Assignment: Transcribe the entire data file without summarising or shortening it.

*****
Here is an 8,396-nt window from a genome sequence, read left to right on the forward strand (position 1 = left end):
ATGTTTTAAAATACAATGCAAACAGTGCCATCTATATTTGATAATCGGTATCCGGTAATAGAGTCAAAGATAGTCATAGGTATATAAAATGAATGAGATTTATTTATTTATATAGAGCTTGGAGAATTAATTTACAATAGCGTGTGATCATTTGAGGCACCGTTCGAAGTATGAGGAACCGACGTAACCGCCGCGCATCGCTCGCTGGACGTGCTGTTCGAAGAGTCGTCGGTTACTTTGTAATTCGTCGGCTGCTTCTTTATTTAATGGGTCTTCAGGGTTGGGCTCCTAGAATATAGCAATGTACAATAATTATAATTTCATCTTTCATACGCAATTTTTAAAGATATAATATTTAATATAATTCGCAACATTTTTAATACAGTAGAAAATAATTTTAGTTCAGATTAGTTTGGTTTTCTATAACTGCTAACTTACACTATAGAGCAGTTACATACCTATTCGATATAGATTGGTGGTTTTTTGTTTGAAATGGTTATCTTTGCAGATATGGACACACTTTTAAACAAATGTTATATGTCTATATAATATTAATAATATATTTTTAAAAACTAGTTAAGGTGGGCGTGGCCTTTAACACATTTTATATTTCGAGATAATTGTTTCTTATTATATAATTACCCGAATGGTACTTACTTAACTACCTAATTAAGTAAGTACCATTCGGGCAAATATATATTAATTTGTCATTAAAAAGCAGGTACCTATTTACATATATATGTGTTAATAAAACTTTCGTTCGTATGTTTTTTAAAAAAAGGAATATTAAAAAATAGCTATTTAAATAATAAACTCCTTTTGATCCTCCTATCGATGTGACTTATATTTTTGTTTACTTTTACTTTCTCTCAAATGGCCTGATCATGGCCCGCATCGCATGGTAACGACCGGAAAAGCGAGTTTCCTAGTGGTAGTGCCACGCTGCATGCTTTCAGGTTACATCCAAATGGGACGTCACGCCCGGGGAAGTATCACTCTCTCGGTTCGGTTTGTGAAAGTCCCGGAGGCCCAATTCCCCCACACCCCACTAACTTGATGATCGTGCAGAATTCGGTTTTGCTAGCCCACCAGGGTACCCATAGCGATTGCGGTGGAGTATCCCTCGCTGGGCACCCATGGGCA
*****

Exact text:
Here is an 8,396-nt window from a genome sequence, read left to right on the forward strand (position 1 = left end):
ATGTTTTAAAATACAATGCAAACAGTGCCATCTATATTTGATAATCGGTATCCGGTAATAGAGTCAAAGATAGTCATAGGTATATAAAATGAATGAGATTTATTTATTTATATAGAGCTTGGAGAATTAATTTACAATAGCGTGTGATCATTTGAGGCACCGTTCGAAGTATGAGGAACCGACGTAACCGCCGCGCATCGCTCGCTGGACGTGCTGTTCGAAGAGTCGTCGGTTACTTTGTAATTCGTCGGCTGCTTCTTTATTTAATGGGTCTTCAGGGTTGGGCTCCTAGAATATAGCAATGTACAATAATTATAATTTCATCTTTCATACGCAATTTTTAAAGATATAATATTTAATATAATTCGCAACATTTTTAATACAGTAGAAAATAATTTTAGTTCAGATTAGTTTGGTTTTCTATAACTGCTAACTTACACTATAGAGCAGTTACATACCTATTCGATATAGATTGGTGGTTTTTTGTTTGAAATGGTTATCTTTGCAGATATGGACACACTTTTAAACAAATGTTATATGTCTATATAATATTAATAATATATTTTTAAAAACTAGTTAAGGTGGGCGTGGCCTTTAACACATTTTATATTTCGAGATAATTGTTTCTTATTATATAATTACCCGAATGGTACTTACTTAACTACCTAATTAAGTAAGTACCATTCGGGCAAATATATATTAATTTGTCATTAAAAAGCAGGTACCTATTTACATATATATGTGTTAATAAAACTTTCGTTCGTATGTTTTTTAAAAAAAGGAATATTAAAAAATAGCTATTTAAATAATAAACTCCTTTTGATCCTCCTATCGATGTGACTTATATTTTTGTTTACTTTTACTTTCTCTCAAATGGCCTGATCATGGCCCGCATCGCATGGTAACGACCGGAAAAGCGAGTTTCCTAGTGGTAGTGCCACGCTGCATGCTTTCAGGTTACATCCAAATGGGACGTCACGCCCGGGGAAGTATCACTCTCTCGGTTCGGTTTGTGAAAGTCCCGGAGGCCCAATTCCCCCACACCCCACTAACTTGATGATCGTGCAGAATTCGGTTTTGCTAGCCCACCAGGGTACCCATAGCGATTGCGGTGGAGTATCCCTCGCTGGGCACCCATGGGCA